Tuesday, July 26, 2011

The End of the World as We Know it

I feel fine. Before all of this Camping--Armageddon business came into the spotlight, someone asked me if I thought the world would end in 2012. Time is relative. We created calendars and time measurement, so what does 2012 really mean in terms of the end of the world?

And if the world ends what do I care? Has God not promised me a place in Heaven? I am secure in my faith. At the end of the world I am going to be with God. We may get hit by a meteor or have some massive global warming breakdown…I’m not sure, but a disaster like that wouldn’t signify the end of the world. The subject of the end of the world is discussed in scripture at length and  it is the shout of Jesus returning that I will be waiting for rather than a natural disaster or a date determined by man's mathematical figures.

I wrote a play once about two dead men. Both appear in a limbo-like state out of darkness. One arrives with a sigh and takes a breath of fresh air. He behaves as if a great weight has been taken from him. When the second man arrives it is with a cry of pain and anguish. He is scared of this new situation. The idea is that one of these men was a Christian prior to death. The Christian is relieved to be gone from Earth. Each second in his new surroundings is another moment he remembers less about his life. What’s back there isn’t what’s important. What is waiting is.

We should take care of our planet. We should be good stewards of the resources God has given us and we should spend our time on this Earth enjoying God’s grace and seeking ways to further His kingdom. Enjoy your family, enjoy your kids, have that care-free cookout with the guys. Enjoy it! But don’t lose sight of what is important and what is simply…a cookout. You can sink into nihilism if you aren’t careful, but if you simply maintain perspective on what it means to be a Christian at the end of life, there should be no fear or anxiety regarding what is to come.

Of course you don’t want to die right now. Who does? We have bills to pay, loved ones we want to enjoy. We get attached to this globe. I do not want to die until my children are grown and can support themselves. But if God sees fit to take me sooner than that, I simply have to trust Him that it is for the best. And not my best at that—His best. Easier said than done, but personally I do not fear death.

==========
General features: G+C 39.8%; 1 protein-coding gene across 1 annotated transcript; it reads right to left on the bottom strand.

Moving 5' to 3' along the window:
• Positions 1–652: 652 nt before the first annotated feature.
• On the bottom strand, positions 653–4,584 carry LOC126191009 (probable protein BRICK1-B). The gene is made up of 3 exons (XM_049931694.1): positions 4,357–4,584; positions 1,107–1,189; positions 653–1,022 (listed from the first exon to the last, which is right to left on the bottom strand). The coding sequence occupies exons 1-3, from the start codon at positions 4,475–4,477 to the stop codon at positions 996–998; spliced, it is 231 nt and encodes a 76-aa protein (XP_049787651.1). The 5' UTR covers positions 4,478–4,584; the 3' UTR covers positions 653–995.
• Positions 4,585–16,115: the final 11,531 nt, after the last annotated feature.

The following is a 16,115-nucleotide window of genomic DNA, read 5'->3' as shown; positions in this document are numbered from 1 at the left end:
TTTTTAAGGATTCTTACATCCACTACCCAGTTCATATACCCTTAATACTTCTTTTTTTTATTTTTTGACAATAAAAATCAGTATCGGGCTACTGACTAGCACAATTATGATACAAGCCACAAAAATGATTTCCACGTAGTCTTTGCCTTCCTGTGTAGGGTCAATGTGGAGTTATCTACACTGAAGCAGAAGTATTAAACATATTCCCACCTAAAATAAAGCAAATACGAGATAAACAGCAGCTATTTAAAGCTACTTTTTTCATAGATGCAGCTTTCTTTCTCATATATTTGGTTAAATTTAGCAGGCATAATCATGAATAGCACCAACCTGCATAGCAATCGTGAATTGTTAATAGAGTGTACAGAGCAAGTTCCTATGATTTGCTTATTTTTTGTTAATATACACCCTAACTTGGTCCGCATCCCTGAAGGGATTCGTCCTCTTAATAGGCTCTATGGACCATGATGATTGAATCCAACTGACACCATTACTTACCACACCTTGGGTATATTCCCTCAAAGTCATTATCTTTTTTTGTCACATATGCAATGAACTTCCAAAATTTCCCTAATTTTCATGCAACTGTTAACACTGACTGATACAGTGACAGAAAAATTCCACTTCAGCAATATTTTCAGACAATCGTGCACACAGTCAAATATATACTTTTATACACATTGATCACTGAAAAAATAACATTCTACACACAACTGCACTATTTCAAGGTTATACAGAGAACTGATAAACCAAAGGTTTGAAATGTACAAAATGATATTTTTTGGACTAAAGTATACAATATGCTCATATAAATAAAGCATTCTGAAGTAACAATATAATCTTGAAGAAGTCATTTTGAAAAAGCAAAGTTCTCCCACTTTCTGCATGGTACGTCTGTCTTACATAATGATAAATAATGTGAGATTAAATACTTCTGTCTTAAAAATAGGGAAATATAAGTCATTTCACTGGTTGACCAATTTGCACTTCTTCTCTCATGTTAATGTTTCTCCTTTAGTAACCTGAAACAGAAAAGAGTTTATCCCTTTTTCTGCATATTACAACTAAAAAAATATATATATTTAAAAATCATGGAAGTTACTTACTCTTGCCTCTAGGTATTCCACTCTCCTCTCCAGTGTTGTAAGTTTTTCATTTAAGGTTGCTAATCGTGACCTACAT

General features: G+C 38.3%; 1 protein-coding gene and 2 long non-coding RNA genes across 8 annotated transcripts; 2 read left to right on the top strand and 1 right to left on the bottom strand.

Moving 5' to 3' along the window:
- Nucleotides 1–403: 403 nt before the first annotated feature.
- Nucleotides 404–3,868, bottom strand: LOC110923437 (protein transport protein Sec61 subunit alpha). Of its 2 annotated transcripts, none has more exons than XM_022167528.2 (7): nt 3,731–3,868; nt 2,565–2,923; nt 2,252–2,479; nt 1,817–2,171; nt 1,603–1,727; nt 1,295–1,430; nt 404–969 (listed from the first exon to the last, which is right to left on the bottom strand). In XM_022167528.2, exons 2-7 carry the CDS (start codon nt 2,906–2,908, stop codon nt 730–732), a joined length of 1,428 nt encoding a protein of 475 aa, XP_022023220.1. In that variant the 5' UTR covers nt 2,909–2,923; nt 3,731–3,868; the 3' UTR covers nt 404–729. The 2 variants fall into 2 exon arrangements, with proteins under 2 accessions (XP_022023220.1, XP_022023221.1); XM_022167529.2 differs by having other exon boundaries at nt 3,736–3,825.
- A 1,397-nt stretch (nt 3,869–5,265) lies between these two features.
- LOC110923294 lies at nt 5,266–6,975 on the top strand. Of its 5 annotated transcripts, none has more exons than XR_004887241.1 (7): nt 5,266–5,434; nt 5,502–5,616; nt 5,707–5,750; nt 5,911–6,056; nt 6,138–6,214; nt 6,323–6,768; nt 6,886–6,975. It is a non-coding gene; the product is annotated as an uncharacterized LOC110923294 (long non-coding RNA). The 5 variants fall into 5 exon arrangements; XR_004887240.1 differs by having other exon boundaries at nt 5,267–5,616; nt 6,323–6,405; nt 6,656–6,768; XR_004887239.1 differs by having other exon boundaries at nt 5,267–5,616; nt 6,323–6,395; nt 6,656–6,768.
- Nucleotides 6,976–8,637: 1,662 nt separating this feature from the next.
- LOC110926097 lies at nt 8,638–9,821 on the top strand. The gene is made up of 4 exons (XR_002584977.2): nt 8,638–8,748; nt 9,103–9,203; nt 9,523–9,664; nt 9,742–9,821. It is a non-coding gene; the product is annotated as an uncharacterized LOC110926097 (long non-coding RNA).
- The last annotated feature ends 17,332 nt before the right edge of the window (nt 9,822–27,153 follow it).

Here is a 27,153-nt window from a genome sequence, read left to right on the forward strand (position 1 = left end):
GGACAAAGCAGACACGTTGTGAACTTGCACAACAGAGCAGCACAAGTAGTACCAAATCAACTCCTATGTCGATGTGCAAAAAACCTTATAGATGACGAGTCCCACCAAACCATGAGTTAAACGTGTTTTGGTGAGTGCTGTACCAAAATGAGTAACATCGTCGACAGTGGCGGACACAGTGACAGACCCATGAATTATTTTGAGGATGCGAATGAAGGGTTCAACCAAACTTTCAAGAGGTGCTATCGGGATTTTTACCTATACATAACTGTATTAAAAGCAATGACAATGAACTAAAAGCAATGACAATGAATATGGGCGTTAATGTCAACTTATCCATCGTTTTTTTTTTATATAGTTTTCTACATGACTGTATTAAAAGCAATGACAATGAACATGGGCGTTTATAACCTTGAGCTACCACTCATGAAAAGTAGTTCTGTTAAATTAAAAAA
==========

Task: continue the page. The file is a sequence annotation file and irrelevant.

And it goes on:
I made the statement, “So what do I care if the world ends?” Even though we are secure in our faith and know our place in heaven is assured, there is something to care about for as long as this world exists. There are lost people who will not be joining us in Heaven and for us to sit back and allow that is unacceptable. Only God can change their heart, but we are commanded to reach out and help make the introductions.  God uses us as His tools for ministry and evangelism. Do not hide your light under a bushel. Let it shine until the day God takes you home.

I want to go the way my Gramps went. He opened his eyes in the middle of the night and said, “Lou Ada. I’m dying.” My Granny called in the nursing home staff and they tried to revive him, but I imagine that Gramps was at the gates of Heaven and there was no turning back. Why would you want to turn back when you are so close to eternity with God? I think he saw Jesus at that moment and wanted to, out of common courtesy, let Granny know that he was headed out.

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